By Imrane Binoual
By Imrane Binoual
Casablanca, December 23, 2011
Morocco’s PJD may serve as a model for similar Islamist electoral victories in the region, economic and political experts suggest.
From Ennahda in Tunisia, to Egypt’s Muslim Brotherhood, to the Justice and Development Party (PJD) in Morocco, the Arab Spring brought an Islamist party sweep.
But Moroccans say their recent election is different; there is nothing to fear from the PJD win.
“There are those who reject the current regime, such as Al Adl Wal Ihssane, and then there are others – most notably the Takfirist Salafists – who reject the whole process of democracy itself,” Moroccan political analyst Mohamed Darif explains.
“But for many years, the PJD has been keen to work with existing political institutions,” he says.
Now that the Islamists have taken power in Morocco, everyone is waiting to see if the PJD will deliver on its campaign pledges.
“The other parties, such as Istiqlal or the USFP… made us lots of promises that none of them ever kept, even in part,” PJD supporter Youssef Koufi, a sales representative for a car hire agency, tells Magharebia.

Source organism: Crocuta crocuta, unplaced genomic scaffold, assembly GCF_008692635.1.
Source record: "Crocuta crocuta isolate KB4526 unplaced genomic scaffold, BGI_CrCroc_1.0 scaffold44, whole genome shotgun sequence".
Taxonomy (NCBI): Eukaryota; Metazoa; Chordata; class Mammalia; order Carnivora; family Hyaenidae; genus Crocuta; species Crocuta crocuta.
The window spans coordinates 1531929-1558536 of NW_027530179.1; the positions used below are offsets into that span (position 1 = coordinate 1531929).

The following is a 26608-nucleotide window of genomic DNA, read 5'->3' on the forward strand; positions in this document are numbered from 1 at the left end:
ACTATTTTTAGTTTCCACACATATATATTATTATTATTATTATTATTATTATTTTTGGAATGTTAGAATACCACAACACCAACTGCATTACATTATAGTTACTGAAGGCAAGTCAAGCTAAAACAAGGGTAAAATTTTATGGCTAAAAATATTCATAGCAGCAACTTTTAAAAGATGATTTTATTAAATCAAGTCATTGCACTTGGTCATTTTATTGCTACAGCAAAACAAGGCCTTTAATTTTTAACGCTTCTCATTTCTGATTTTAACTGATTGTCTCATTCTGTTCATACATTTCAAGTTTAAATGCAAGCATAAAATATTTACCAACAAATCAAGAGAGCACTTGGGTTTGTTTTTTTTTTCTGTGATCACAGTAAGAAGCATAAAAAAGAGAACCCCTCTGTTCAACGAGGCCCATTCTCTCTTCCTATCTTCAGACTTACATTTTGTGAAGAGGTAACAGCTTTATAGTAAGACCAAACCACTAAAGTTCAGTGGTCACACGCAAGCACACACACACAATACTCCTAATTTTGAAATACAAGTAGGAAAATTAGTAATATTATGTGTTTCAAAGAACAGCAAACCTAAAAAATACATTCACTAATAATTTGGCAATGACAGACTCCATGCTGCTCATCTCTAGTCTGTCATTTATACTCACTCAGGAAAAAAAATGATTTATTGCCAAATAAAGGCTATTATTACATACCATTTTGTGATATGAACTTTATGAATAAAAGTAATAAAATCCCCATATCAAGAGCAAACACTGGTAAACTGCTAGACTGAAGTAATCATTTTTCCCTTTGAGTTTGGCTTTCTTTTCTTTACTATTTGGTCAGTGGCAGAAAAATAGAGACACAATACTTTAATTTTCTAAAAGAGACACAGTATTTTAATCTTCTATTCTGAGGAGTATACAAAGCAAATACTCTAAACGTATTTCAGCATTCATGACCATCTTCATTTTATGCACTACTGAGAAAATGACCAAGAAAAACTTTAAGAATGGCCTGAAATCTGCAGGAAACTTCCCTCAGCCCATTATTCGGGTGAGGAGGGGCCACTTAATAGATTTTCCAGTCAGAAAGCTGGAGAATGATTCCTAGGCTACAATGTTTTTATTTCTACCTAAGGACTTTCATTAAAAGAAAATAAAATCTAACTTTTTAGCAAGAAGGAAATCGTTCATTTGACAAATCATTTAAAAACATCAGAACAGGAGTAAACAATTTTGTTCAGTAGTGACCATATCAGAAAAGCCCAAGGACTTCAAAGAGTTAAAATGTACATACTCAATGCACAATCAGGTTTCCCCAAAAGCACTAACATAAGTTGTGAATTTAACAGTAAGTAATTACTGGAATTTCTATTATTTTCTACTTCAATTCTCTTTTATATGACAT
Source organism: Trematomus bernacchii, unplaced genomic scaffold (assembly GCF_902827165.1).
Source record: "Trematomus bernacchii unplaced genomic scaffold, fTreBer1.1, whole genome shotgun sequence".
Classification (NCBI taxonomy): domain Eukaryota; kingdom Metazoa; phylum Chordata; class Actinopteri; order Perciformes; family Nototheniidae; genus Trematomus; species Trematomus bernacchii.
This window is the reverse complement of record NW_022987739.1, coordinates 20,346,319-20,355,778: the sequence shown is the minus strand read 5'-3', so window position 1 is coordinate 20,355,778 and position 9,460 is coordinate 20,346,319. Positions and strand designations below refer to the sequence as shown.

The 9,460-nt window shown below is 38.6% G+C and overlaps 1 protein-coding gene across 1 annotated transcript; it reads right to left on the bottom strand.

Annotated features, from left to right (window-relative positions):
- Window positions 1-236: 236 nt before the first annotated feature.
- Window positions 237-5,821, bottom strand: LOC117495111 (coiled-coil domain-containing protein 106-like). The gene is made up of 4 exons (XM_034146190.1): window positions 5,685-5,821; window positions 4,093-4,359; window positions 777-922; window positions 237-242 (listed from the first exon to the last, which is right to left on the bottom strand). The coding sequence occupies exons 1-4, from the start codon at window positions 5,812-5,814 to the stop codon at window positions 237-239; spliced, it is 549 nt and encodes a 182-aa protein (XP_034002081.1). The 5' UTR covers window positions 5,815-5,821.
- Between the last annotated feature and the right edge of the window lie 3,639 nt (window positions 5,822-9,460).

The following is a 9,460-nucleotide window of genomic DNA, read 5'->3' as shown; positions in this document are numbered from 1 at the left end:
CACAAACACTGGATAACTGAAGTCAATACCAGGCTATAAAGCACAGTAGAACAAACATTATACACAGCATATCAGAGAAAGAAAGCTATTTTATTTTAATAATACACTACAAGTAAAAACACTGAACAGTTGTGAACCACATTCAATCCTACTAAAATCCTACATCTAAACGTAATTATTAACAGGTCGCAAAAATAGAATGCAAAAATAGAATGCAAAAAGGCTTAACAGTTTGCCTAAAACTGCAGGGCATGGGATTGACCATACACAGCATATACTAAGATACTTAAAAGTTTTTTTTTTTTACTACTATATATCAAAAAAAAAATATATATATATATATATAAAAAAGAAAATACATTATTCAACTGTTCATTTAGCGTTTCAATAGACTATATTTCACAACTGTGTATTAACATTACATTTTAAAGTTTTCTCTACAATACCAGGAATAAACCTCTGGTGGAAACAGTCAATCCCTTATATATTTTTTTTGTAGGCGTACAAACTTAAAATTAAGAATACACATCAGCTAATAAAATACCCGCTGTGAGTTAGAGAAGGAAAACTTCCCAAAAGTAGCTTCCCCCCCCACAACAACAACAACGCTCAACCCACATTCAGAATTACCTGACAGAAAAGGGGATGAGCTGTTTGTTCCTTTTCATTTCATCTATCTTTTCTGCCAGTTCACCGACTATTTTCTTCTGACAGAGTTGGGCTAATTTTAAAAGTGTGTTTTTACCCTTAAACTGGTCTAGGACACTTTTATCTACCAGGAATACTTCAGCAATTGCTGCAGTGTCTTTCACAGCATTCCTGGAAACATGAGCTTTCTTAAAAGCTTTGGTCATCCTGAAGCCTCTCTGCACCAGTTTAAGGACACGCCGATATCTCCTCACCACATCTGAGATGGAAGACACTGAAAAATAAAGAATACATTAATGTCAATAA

“With the new constitution, we are hoping that the PJD will be able to implement the democratic choices that it stands for,” he adds.
The party of Abdelilah Benkirane is not expected to launch any dramatic changes, especially since it has been forced to form a coalition with other political parties to make a governmental majority, explains Dr Nouh El Harmouzi, editor of the Arabic-language website Minbaralhurriyya.
“The PJD has stated that there will be continuity of social, political and economic policies,” he says.
“The accession to power of Islamists who present themselves as moderates won’t have any negative effect on Morocco’s relations with other nations,” Harmouzi adds.
Will the PJD introduce an Islamist system based on repressive models seen in some other nations?
The answer is an emphatic “no”, says Hicham El Moussaoui, an economist at Sultan Moulay Slimane University in Béni-Mellal and an analyst for UnMondeLibre.org, a global network to advance liberty.
“One would be more likely to see a recreation of the Turkish model than the Iranian model in Morocco,” he says. “The PJD has never missed an opportunity to praise the merits of that model.”
As for the party’s ideology, the economist finds them “more flexible than the Al Adl Wal Ihsane Islamists and more pragmatic”.
“In Morocco, no-one can claim a monopoly on religion. This ensures there is a certain stability and balance, particularly because of the king’s role as arbiter,” he adds.
The PJD Islamists will be unable to transform the Alaouite monarchy into a theocracy, Moussaoui asserts.
“First, the King still has broad powers, which enable him to play a role as supreme arbiter, and could even remove the PJD from power if there were an attempt at Islamisation,” the internationally acclaimed economist says.
“The monarch has chosen the lesser of two evils by promoting the PJD, because for him they represent the best defence against the radical Jihadist Salafists.”